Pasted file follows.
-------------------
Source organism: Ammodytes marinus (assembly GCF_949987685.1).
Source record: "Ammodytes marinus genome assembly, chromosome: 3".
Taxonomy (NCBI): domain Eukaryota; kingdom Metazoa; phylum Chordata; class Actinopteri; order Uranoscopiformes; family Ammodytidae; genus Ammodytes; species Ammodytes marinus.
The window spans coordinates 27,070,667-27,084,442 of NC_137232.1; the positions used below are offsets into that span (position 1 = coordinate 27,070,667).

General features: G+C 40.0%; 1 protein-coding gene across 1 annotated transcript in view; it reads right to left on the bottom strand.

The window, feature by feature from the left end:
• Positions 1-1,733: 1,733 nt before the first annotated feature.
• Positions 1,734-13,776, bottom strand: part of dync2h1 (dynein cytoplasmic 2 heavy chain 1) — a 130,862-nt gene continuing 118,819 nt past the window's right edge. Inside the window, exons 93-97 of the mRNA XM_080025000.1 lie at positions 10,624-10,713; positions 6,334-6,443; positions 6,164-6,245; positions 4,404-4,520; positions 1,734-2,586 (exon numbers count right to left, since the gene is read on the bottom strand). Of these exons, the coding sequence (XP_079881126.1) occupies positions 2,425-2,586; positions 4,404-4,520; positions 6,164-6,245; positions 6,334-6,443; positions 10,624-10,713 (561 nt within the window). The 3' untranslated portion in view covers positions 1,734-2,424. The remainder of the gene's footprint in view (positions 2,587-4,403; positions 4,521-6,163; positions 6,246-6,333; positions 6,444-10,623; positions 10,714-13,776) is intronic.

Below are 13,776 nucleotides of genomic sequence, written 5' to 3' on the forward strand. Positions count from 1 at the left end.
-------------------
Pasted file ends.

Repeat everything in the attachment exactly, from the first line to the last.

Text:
Source organism: Ammodytes marinus (assembly GCF_949987685.1).
Source record: "Ammodytes marinus genome assembly, chromosome: 3".
Taxonomy (NCBI): domain Eukaryota; kingdom Metazoa; phylum Chordata; class Actinopteri; order Uranoscopiformes; family Ammodytidae; genus Ammodytes; species Ammodytes marinus.
The window spans coordinates 27,070,667-27,084,442 of NC_137232.1; the positions used below are offsets into that span (position 1 = coordinate 27,070,667).

General features: G+C 40.0%; 1 protein-coding gene across 1 annotated transcript in view; it reads right to left on the bottom strand.

The window, feature by feature from the left end:
• Positions 1-1,733: 1,733 nt before the first annotated feature.
• Positions 1,734-13,776, bottom strand: part of dync2h1 (dynein cytoplasmic 2 heavy chain 1) — a 130,862-nt gene continuing 118,819 nt past the window's right edge. Inside the window, exons 93-97 of the mRNA XM_080025000.1 lie at positions 10,624-10,713; positions 6,334-6,443; positions 6,164-6,245; positions 4,404-4,520; positions 1,734-2,586 (exon numbers count right to left, since the gene is read on the bottom strand). Of these exons, the coding sequence (XP_079881126.1) occupies positions 2,425-2,586; positions 4,404-4,520; positions 6,164-6,245; positions 6,334-6,443; positions 10,624-10,713 (561 nt within the window). The 3' untranslated portion in view covers positions 1,734-2,424. The remainder of the gene's footprint in view (positions 2,587-4,403; positions 4,521-6,163; positions 6,246-6,333; positions 6,444-10,623; positions 10,714-13,776) is intronic.

Below are 13,776 nucleotides of genomic sequence, written 5' to 3' on the forward strand. Positions count from 1 at the left end.